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What life's storms reveal


I managed to head right into a storm. Like the family vacation that got slammed by a hurricane. Or the record rainstorm that swamped the airport when we took our daughter to college. Oh, and the October "Snowmageddon" one time, and then there was superstorm Sandy in New York.
Being a part of that superstorm "week like no other" in New York and New Jersey? Well, it ended up having God’s fingerprints all over it. It shut down some opportunities, but it opened up others. And, honestly, I got to see in that storm some lessons I think I'll carry with me for years to come.
Like that lady in a store who loudly blurted out, "Ya know, I'm not a religious freak, but you gotta wonder if God's trying to make us stop and think." I turned to her and said, "Hey, I think you're onto something here!"
You know, my definition of a storm has grown — because the storms that affect us most deeply are not on the Weather Channel. They're those deeply personal storms that come with things like a layoff at work, or bad news at the doctor's office, that crisis with your spouse or your child. So, a storm is "a life-altering event, beyond our control." Well, I've lived a few of those: in the surgery waiting room, the times with no money and no groceries, the near-deadly accident. One online news source had a day-after-storm one-word headline that said it all: "Powerless."
Now, the Bible talks about "lightning and hail, snow and clouds, stormy winds that do His bidding" (Psalm 148:8). And it reveals that "the Lord has His way in the whirlwind and the storm" (Nahum 1:3). I'm glad for verses like that. Because they tell me that beyond the mayhem and the pain of a storm, there's some meaning. As hard as it is to see at the moment, storms do serve God's higher purposes. I'm left feeling powerless so I can experience His power as never before, because suddenly there you need to depend on it. I meet God at the end of my rope.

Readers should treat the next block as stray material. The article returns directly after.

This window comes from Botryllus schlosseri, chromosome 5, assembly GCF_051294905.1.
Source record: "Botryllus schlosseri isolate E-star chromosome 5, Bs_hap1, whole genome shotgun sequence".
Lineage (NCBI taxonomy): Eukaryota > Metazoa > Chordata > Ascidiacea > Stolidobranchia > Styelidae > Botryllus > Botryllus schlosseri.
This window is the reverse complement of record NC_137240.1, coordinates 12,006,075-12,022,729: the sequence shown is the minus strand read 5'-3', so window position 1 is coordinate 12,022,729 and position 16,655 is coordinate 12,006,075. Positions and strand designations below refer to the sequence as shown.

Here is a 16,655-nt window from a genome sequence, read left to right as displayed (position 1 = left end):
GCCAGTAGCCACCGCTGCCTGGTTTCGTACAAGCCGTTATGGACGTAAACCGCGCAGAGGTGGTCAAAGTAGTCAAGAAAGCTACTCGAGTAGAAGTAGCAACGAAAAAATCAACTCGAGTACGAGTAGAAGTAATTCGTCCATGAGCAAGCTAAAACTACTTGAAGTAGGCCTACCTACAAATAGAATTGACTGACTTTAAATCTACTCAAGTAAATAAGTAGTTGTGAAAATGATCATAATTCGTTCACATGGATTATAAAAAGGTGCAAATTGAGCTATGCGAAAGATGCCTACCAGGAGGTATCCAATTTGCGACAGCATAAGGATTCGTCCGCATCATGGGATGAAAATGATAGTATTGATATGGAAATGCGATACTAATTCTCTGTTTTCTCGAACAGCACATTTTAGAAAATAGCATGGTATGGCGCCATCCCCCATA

Storms force us to reevaluate everything; get the things that really matter from the margins of our life and get them back in the middle. Storms expose weaknesses in a levee, building materials, emergency systems, or in a marriage, in our priorities, or in a superficial faith. The storm isn't meant to destroy those things. It's to get us to fix them while there's time.
Those "beyond my control" events birth some qualities that might not blossom any other way, like compassion, a tender heart for the hurting, patience, and endurance. And sometimes, the fury of the storm blows away junk I've allowed in my life — like sin, attitudes, and compromises that I would never face any other way.
During superstorm Hurricane Sandy, I read an amazingly timely description of another storm on the Sea of Galilee, and it spun the lives of Jesus' disciples "out of control." Well, their control anyway. A few phrases say it all: "It was dark ... a strong wind was blowing ... the waters grew rough." We've all lived that; if not physically, at least emotionally or spiritually.
But in their dark and dangerous moment, three little words changed everything — from John 6:17, "They saw Jesus." Saying to us as He said to them, "It is I; don't be afraid."
It's in those powerless moments that we realize, "I'm not enough. I can't do this." And we reach for the nail-pierced hand of the Man who took all the storm of all the judgment for all my sin so I could go to His heaven. Jesus is the One who can finally calm that lifelong storm that's been in your soul so long. Because you're safe, you'll have His peace. The storm's bigger than you are, but Jesus is bigger than your storm!
You want to be sure you belong to Him — to the Lord of the storm? Please visit our website, ANewStory.com. This can be the first chapter of your new story.
©Ronald P. Hutchcraft 2023


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